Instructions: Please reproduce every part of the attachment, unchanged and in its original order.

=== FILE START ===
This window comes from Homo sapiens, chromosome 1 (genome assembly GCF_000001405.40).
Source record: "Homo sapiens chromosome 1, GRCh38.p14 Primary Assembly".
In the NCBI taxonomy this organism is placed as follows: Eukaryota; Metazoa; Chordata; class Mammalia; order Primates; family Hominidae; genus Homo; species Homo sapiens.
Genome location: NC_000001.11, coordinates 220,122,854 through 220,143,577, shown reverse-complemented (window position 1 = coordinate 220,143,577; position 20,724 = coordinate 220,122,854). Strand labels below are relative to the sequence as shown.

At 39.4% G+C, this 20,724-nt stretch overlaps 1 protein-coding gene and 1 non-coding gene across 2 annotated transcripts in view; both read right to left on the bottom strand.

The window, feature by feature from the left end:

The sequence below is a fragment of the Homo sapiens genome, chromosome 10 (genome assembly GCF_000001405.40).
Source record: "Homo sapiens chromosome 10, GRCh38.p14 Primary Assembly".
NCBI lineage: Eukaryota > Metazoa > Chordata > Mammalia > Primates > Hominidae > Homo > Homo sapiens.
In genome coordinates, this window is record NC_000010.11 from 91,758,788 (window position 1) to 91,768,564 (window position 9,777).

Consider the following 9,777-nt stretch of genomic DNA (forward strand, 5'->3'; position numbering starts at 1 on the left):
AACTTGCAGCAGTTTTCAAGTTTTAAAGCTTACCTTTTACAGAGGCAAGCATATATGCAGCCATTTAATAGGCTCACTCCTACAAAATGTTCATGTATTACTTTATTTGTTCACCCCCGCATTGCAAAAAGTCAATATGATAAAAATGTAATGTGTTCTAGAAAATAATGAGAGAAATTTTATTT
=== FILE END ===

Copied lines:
This window comes from Homo sapiens, chromosome 1 (genome assembly GCF_000001405.40).
Source record: "Homo sapiens chromosome 1, GRCh38.p14 Primary Assembly".
In the NCBI taxonomy this organism is placed as follows: Eukaryota; Metazoa; Chordata; class Mammalia; order Primates; family Hominidae; genus Homo; species Homo sapiens.
Genome location: NC_000001.11, coordinates 220,122,854 through 220,143,577, shown reverse-complemented (window position 1 = coordinate 220,143,577; position 20,724 = coordinate 220,122,854). Strand labels below are relative to the sequence as shown.

At 39.4% G+C, this 20,724-nt stretch overlaps 1 protein-coding gene and 1 non-coding gene across 2 annotated transcripts in view; both read right to left on the bottom strand.

The window, feature by feature from the left end:

The sequence below is a fragment of the Homo sapiens genome, chromosome 10 (genome assembly GCF_000001405.40).
Source record: "Homo sapiens chromosome 10, GRCh38.p14 Primary Assembly".
NCBI lineage: Eukaryota > Metazoa > Chordata > Mammalia > Primates > Hominidae > Homo > Homo sapiens.
In genome coordinates, this window is record NC_000010.11 from 91,758,788 (window position 1) to 91,768,564 (window position 9,777).

Consider the following 9,777-nt stretch of genomic DNA (forward strand, 5'->3'; position numbering starts at 1 on the left):
AACTTGCAGCAGTTTTCAAGTTTTAAAGCTTACCTTTTACAGAGGCAAGCATATATGCAGCCATTTAATAGGCTCACTCCTACAAAATGTTCATGTATTACTTTATTTGTTCACCCCCGCATTGCAAAAAGTCAATATGATAAAAATGTAATGTGTTCTAGAAAATAATGAGAGAAATTTTATTT